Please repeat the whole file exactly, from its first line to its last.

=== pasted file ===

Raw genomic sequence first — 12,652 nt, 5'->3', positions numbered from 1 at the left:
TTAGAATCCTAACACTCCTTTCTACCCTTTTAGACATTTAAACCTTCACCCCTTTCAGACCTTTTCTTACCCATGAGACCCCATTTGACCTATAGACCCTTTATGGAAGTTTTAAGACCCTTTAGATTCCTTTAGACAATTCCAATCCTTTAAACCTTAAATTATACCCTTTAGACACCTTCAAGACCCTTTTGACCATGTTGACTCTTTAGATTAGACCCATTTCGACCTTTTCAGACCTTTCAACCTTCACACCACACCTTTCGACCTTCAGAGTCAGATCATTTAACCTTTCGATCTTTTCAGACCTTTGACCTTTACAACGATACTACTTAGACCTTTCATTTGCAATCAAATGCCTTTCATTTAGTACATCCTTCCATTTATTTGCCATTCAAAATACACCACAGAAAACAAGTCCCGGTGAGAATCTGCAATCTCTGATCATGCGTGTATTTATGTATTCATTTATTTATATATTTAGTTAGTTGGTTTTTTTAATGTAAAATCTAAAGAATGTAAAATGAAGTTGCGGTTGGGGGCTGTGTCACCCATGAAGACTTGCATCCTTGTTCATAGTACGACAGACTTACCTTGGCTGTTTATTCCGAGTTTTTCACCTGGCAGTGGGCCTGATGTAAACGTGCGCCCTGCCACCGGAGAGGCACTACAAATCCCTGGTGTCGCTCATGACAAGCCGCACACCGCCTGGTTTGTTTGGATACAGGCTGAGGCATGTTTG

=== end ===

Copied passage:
Raw genomic sequence first — 12,652 nt, 5'->3', positions numbered from 1 at the left:
TTAGAATCCTAACACTCCTTTCTACCCTTTTAGACATTTAAACCTTCACCCCTTTCAGACCTTTTCTTACCCATGAGACCCCATTTGACCTATAGACCCTTTATGGAAGTTTTAAGACCCTTTAGATTCCTTTAGACAATTCCAATCCTTTAAACCTTAAATTATACCCTTTAGACACCTTCAAGACCCTTTTGACCATGTTGACTCTTTAGATTAGACCCATTTCGACCTTTTCAGACCTTTCAACCTTCACACCACACCTTTCGACCTTCAGAGTCAGATCATTTAACCTTTCGATCTTTTCAGACCTTTGACCTTTACAACGATACTACTTAGACCTTTCATTTGCAATCAAATGCCTTTCATTTAGTACATCCTTCCATTTATTTGCCATTCAAAATACACCACAGAAAACAAGTCCCGGTGAGAATCTGCAATCTCTGATCATGCGTGTATTTATGTATTCATTTATTTATATATTTAGTTAGTTGGTTTTTTTAATGTAAAATCTAAAGAATGTAAAATGAAGTTGCGGTTGGGGGCTGTGTCACCCATGAAGACTTGCATCCTTGTTCATAGTACGACAGACTTACCTTGGCTGTTTATTCCGAGTTTTTCACCTGGCAGTGGGCCTGATGTAAACGTGCGCCCTGCCACCGGAGAGGCACTACAAATCCCTGGTGTCGCTCATGACAAGCCGCACACCGCCTGGTTTGTTTGGATACAGGCTGAGGCATGTTTG